In Ontario cottage country, locals have been confronted with the registration of the trademark HALIBURTON, the name of the county in which they operate. The registration may threaten uses made by other businesses in the area. What can be done in a situation like this?

Before registration, a trademark can be challenged in opposition proceedings before the Trademarks Opposition Board. Once registered, and as long as the trademark is being used properly, it can only be expunged from the register in litigation proceedings before the Federal Court of Canada. A registration can be expunged if the trademark lacks distinctiveness, is confusing with other trademarks, or clearly describes the place of origin of the goods or services.

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Haliburton is a county in central Ontario, in the heart of cottage country. County leaders recently learned that a local resident had obtained a trademark registration for HALIBURTON in association with a range of souvenir items such as sunglasses, beach towels and key fobs. One can imagine that residents are concerned the owner of the registration could assert the mark against local Haliburton businesses that brand or describe their goods and services by location. The county now must find itself asking a question that has confronted many businesses: how can a trademark registration be expunged?

A trademark that has been registered for at least three years can be cancelled in proceedings before the Canadian Intellectual Property Office Trademarks Board, but only on the basis of non-use. Otherwise, once a trademark has been registered, only the Federal Court of Canada has jurisdiction to expunge a trademark registration. Members of parliament and other elected officials have no ability or influence to remove a trademark from the register.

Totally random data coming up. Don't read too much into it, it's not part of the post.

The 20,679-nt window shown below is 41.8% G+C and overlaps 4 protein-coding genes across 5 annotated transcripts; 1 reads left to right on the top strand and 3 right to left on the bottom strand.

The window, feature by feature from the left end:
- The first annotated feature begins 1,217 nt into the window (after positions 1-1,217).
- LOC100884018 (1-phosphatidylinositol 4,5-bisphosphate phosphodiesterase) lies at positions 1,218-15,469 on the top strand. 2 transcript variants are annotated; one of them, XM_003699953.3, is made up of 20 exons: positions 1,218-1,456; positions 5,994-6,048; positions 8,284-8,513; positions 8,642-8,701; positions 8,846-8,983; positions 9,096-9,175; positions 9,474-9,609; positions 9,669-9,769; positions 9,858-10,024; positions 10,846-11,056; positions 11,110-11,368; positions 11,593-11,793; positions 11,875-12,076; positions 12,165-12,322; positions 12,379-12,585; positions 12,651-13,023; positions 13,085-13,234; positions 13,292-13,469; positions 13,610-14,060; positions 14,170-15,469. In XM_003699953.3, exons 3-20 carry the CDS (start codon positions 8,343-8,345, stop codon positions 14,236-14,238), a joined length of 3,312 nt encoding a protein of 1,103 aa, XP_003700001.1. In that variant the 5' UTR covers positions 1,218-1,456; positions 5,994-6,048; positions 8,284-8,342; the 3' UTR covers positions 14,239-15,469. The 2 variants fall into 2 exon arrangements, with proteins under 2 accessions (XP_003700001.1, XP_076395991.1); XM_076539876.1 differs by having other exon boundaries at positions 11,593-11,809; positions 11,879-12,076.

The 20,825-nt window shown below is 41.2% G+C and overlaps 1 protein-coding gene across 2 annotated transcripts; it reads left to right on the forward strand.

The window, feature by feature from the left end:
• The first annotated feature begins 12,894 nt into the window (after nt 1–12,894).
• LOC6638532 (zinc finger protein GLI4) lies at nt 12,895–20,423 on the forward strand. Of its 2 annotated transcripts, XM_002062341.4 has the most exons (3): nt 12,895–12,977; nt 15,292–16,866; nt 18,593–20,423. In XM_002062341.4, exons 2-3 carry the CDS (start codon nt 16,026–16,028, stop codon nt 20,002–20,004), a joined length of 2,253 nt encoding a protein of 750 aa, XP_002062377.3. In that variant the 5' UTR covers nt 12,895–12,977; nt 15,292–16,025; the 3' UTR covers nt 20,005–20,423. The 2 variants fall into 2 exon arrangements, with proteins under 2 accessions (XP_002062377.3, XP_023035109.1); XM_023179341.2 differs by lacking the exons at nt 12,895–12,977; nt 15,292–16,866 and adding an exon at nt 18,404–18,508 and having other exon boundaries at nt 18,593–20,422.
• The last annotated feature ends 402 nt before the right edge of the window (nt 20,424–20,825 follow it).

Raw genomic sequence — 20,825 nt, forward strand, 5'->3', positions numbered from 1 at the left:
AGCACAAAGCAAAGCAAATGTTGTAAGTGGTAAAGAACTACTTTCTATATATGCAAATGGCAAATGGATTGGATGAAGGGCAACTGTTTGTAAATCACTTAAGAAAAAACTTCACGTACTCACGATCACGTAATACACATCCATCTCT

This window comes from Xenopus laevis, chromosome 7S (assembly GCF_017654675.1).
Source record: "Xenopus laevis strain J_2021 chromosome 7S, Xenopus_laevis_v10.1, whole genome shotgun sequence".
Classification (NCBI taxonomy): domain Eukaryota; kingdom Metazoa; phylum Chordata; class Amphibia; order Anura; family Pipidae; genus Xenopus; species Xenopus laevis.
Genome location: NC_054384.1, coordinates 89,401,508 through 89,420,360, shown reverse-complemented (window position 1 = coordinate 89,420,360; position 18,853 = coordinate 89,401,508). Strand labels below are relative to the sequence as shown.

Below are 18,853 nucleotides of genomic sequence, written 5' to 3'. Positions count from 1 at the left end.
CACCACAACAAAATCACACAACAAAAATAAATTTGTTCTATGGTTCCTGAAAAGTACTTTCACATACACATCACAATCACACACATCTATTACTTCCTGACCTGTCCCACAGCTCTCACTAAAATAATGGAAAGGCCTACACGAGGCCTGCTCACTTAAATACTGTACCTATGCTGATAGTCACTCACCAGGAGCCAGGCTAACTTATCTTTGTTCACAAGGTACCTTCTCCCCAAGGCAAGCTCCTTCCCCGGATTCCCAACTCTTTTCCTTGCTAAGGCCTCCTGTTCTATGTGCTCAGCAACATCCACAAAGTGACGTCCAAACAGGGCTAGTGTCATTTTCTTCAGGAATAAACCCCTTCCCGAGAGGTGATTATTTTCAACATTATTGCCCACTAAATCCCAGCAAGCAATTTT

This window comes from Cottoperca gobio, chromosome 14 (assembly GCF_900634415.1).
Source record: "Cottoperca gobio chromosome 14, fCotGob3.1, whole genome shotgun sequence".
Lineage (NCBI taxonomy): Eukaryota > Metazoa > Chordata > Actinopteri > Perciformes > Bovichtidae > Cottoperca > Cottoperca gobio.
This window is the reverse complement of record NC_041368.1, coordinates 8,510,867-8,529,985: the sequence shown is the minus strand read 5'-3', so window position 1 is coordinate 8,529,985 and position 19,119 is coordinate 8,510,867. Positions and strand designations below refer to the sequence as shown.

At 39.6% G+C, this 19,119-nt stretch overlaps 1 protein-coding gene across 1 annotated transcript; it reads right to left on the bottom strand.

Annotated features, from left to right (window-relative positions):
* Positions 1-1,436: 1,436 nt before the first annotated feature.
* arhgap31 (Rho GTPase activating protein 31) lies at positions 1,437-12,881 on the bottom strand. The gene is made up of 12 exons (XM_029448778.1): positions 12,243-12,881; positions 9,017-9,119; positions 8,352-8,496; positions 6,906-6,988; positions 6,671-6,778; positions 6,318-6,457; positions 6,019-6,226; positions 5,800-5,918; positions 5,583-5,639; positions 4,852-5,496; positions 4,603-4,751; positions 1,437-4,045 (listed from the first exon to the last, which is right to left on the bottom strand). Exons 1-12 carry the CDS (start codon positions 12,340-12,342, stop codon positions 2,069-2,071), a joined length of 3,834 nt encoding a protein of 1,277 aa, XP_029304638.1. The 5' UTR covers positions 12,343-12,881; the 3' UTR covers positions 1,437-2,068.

An expungement proceeding is an offensive move against registered trademark owners, and often the only way to remove the threat of a registered trademark that could otherwise be asserted to prevent another party’s use or registration. A proceeding may start with a statement of claim (if additional relief under the Trademarks Act is sought) leading to an action, or an originating notice of motion, which can proceed by way of an application, without live witnesses, argued on a paper record. The trademark will be removed from the register if the challenger can prove the trademark’s entry on the register does not accurately express or define the existing rights of the person appearing to be the registered owner of the mark. The grounds may include lack of distinctiveness, confusion with a pre-existing trademark, and that the trademark is clearly descriptive of the place of origin of the goods or services in question. If the trademark owner sues first, the defendant can counterclaim on the same bases.

The HALIBURTON registration brings to mind Lum v. Dr. Coby Cragg Inc., 2015 FCA 293. This was a dispute between two dental practices, both of which operated in an area of British Columbia commonly known as Ocean Park. One business registered OCEAN PARK as a trademark; the other challenged the registration. The Federal Court of Appeal expunged the OCEAN PARK registration on the basis that a service provider is not entitled to monopolize the name of a geographic location so as to prevent other local traders or service providers from using that word to actually describe where their own services are provided. Similarly, in MC Imports Inc. v. AFOD Ltd., 2016 FCA 60, the Federal Court of Appeal upheld a lower court decision that expunged a registration for LINGAYEN, a municipality in the Philippines known for its bagoong shrimp paste products, on the basis that it was clearly descriptive of the place of origin.